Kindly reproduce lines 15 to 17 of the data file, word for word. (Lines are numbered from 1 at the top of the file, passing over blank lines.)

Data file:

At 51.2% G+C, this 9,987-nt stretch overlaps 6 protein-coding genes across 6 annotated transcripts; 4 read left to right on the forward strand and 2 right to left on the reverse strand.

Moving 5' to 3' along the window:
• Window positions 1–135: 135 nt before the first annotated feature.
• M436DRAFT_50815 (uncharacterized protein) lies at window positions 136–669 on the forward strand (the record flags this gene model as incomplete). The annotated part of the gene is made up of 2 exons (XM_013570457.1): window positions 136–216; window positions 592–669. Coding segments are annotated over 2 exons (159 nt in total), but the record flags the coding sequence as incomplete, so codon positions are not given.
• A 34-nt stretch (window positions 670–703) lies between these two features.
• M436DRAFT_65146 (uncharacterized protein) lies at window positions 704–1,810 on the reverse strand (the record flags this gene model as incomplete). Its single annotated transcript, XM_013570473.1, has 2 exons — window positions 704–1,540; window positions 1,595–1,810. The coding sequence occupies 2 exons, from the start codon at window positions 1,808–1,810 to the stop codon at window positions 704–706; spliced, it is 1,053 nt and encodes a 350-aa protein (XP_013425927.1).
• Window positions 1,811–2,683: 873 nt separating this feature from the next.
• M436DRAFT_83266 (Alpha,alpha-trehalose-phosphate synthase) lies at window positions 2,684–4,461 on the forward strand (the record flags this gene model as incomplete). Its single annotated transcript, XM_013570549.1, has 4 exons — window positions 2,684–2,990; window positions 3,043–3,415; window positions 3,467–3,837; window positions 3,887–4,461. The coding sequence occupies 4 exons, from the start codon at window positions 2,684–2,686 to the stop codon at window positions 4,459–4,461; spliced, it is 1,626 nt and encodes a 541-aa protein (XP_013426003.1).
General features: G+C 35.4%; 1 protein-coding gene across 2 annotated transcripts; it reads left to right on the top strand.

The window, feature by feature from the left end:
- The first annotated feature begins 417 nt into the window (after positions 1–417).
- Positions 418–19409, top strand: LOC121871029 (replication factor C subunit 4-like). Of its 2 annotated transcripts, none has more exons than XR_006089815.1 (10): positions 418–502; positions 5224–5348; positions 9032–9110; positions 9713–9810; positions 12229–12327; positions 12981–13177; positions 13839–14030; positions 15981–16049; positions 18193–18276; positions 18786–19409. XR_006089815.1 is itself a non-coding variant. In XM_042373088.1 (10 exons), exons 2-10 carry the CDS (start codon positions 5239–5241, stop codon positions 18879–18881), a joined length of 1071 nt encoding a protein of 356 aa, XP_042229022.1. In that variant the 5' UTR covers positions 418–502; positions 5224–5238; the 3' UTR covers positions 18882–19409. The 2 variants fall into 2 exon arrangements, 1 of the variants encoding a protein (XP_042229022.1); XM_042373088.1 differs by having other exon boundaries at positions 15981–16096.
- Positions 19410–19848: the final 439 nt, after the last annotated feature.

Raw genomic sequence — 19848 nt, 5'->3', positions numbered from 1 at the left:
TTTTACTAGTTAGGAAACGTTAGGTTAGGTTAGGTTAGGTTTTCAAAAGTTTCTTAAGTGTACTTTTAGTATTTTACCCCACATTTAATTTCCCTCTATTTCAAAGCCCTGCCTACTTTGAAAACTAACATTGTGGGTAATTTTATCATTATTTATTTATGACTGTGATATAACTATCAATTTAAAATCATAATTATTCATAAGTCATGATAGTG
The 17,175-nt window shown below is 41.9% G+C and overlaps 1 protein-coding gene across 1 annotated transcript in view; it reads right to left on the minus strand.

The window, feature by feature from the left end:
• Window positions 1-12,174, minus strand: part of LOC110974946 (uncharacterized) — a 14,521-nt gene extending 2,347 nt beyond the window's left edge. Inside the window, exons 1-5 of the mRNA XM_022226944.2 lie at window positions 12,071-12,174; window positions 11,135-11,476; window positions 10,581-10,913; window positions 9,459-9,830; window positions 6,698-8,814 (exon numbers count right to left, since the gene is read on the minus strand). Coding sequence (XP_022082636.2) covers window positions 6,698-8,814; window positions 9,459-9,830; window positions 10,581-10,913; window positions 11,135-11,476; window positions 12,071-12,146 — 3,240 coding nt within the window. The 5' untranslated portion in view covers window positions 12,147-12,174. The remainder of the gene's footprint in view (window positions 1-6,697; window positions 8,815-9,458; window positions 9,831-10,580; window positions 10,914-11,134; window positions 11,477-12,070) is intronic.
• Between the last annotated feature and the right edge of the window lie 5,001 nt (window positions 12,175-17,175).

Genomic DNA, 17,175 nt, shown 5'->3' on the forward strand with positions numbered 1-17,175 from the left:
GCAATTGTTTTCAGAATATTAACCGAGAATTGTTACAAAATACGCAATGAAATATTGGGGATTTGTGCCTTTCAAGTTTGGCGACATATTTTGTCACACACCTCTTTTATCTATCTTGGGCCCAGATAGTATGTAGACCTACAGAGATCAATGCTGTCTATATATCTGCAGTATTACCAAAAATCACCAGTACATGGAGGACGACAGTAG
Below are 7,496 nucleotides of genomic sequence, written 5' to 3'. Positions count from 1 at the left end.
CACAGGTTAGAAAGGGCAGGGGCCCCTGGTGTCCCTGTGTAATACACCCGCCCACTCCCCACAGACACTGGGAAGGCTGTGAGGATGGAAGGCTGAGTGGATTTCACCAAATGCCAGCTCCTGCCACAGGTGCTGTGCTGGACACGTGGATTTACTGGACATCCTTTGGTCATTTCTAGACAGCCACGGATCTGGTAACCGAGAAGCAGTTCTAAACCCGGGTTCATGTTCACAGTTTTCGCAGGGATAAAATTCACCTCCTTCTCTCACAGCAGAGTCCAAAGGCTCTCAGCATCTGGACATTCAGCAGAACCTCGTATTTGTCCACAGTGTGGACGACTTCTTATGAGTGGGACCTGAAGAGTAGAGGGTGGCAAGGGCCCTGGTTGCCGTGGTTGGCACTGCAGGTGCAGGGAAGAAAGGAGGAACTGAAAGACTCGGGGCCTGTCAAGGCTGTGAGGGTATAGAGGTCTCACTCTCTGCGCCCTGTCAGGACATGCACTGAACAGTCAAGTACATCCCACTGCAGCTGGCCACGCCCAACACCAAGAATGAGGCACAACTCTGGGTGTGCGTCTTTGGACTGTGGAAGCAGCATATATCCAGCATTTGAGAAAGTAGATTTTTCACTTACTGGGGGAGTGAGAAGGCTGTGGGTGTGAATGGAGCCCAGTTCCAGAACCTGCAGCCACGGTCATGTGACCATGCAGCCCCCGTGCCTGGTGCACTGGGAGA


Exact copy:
TTTTACTAGTTAGGAAACGTTAGGTTAGGTTAGGTTAGGTTTTCAAAAGTTTCTTAAGTGTACTTTTAGTATTTTACCCCACATTTAATTTCCCTCTATTTCAAAGCCCTGCCTACTTTGAAAACTAACATTGTGGGTAATTTTATCATTATTTATTTATGACTGTGATATAACTATCAATTTAAAATCATAATTATTCATAAGTCATGATAGTG
The 17,175-nt window shown below is 41.9% G+C and overlaps 1 protein-coding gene across 1 annotated transcript in view; it reads right to left on the minus strand.

The window, feature by feature from the left end: